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Dickson Experimental Sound Film (1894)

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The sound has been found in the form of an old Edisonian recording cylinder. The cylinder was repaired, then Walter Murch ACE MPSE synced the film to the correct music in (I believe) 2002. Total running time is approximately 17 seconds.

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(uncredited)
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Title: Dickson Experimental Sound Film (1894)

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Cast

Uncredited cast:
William K.L. Dickson ...
Violinist (uncredited)
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Storyline

The earliest extant sound film. William K.L. Dickson stands in the background next to a huge sound pickup horn connected to a Thomas Edison phonograph recorder. As he plays a violin, two men dance in the foreground. This film was made to demonstrate a new Thomas Edison machine, the Kinetophone. These machines were Kinetoscope peepshow viewers mated with Thomas Edison wax cylinder phonographs. But the Kinetophone never caught on and this film was never released. The film still exists, but the phonograph soundtrack has been lost. Written by Steven W. Siferd <ssiferd@aol.com>

Plot Summary | Add Synopsis

Genres:

Short

Certificate:

Not Rated
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Details

Country:

Language:

Also Known As:

Dickson kísérleti hangosfilmje  »

Company Credits

Show detailed on  »

Technical Specs

Runtime:

(2003 release)

Sound Mix:

Aspect Ratio:

1.33 : 1
See  »
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Did You Know?

Trivia

The synchronized sound version was restored in 2000 by Walter Murch, Rick Schmidlin, Industrial Light and Magic, and Skywalker Sound which is a division of Lucas Digital, Ltd., LLC (a George Lucas company) in collaboration with the Library of Congress and the Edison National Historic Site. See more »

Quotes

Man: Are the rest of you ready? Go ahead!
See more »

Connections

Featured in The Dawn of Sound: How Movies Learned to Talk (2007) See more »

Soundtracks

The Chimes of Normandy
(1877) (uncredited)
(Originally called "Les cloches de Corneville (The Bells of Corneville)"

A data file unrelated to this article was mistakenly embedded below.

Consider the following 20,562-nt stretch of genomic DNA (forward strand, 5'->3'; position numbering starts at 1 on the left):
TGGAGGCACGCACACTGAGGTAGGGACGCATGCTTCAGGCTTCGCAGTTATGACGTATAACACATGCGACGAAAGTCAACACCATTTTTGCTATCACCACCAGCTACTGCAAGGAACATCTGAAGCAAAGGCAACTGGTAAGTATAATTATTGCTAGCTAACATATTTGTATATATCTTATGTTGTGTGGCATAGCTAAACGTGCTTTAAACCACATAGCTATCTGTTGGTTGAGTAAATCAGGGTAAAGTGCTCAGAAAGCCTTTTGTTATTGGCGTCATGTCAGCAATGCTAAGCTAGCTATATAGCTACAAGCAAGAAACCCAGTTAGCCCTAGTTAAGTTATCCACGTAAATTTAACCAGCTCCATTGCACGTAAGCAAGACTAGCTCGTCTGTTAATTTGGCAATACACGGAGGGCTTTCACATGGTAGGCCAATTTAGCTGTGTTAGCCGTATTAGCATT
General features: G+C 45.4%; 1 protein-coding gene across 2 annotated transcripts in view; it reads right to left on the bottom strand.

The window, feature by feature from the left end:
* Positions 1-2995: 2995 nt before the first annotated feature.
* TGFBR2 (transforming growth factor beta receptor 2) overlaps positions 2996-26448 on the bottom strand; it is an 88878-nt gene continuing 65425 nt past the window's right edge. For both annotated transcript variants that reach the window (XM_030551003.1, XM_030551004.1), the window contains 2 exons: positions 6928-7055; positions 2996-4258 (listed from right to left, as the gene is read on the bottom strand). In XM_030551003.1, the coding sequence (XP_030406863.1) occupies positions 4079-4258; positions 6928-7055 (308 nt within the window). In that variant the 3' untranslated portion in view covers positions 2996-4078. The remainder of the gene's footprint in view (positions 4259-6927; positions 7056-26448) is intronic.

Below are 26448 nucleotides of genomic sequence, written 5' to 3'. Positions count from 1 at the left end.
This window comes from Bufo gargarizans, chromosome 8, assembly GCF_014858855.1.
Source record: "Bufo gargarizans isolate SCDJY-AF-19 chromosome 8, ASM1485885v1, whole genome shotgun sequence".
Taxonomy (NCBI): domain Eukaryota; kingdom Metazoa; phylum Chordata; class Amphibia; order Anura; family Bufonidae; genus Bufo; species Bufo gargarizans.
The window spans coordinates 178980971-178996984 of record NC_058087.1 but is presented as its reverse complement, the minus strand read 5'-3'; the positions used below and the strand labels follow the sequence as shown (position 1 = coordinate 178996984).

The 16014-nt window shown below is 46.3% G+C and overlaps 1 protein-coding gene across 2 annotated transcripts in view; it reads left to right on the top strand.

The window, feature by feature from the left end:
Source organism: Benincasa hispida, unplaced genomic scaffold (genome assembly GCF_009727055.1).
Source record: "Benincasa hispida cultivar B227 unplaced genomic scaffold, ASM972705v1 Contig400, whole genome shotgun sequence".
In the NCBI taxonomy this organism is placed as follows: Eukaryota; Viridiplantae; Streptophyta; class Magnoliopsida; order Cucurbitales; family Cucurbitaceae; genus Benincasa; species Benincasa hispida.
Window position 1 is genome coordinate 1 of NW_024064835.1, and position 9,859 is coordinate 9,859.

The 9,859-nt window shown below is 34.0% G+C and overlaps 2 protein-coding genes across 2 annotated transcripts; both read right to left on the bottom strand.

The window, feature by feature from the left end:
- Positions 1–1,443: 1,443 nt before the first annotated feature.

Written by Robert Planquette
Small section played on violin by William K.L. Dickson
See more »

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User Reviews

 
The first ever, still existing, attempt to put sound to moving images.
2 February 2007 | by (Groningen, The Netherlands) – See all my reviews

This is a pretty interesting experiment to watch. It's the first ever, still existing attempt, to unite sight with sound. It features two men dancing to a violin player (possibly William K.L. Dickson himself), who is standing next to an Edison recording cylinder, that is capturing the sound.

The sound and images were not linked together as one yet. And it wasn't until recently that the sound and image have been added technically together. It's probably the reason why people hesitate to call this movie the first ever sound picture.

The movie is made by William K.L. Dickson, a assistant to Thomas Edison himself who ordered him to come up with a way to unite pictures and sound. The answer he provided was the Kinetophone, a Kinetoscope (basicly a large wooden box with a peephole in it, so people could watch the moving images) with a cylinder phonograph inside of it, for the sound. This is the first, that we know off, surviving movie-experiments that feature this technique. All of the later movies using this same technique were shot as silent movies and sound effects were recorded later and separately. So the Kinephone was not an attempt to synchronize sound and images but more an attempt to have images accompanied by sound. In some cases, people could even choose from three sound cylinders, featuring 3 different orchestral performances to accompany the images. Only 45 Kinetophones were ever made so you could hardly call the Kinephone a success. Also after this experiment, focus went off to other cinema techniques, mainly regarding movie-projectors.

So the experiment itself obviously did not become a success, also since it took over 30 more years before the first movies with sound were made and commercially released. They just couldn't yet technically synchronize and put the sound and the images together yet at the time and even if they could and techniques would had been available, it would had been a very expensive job to do so. It therefor really isn't the most influential or historically important movies out of cinematic history but it's very interesting to watch, how people constantly tried to improve the quality and techniques of early cinema and movie-making.

8/10

http://bobafett1138.blogspot.com/


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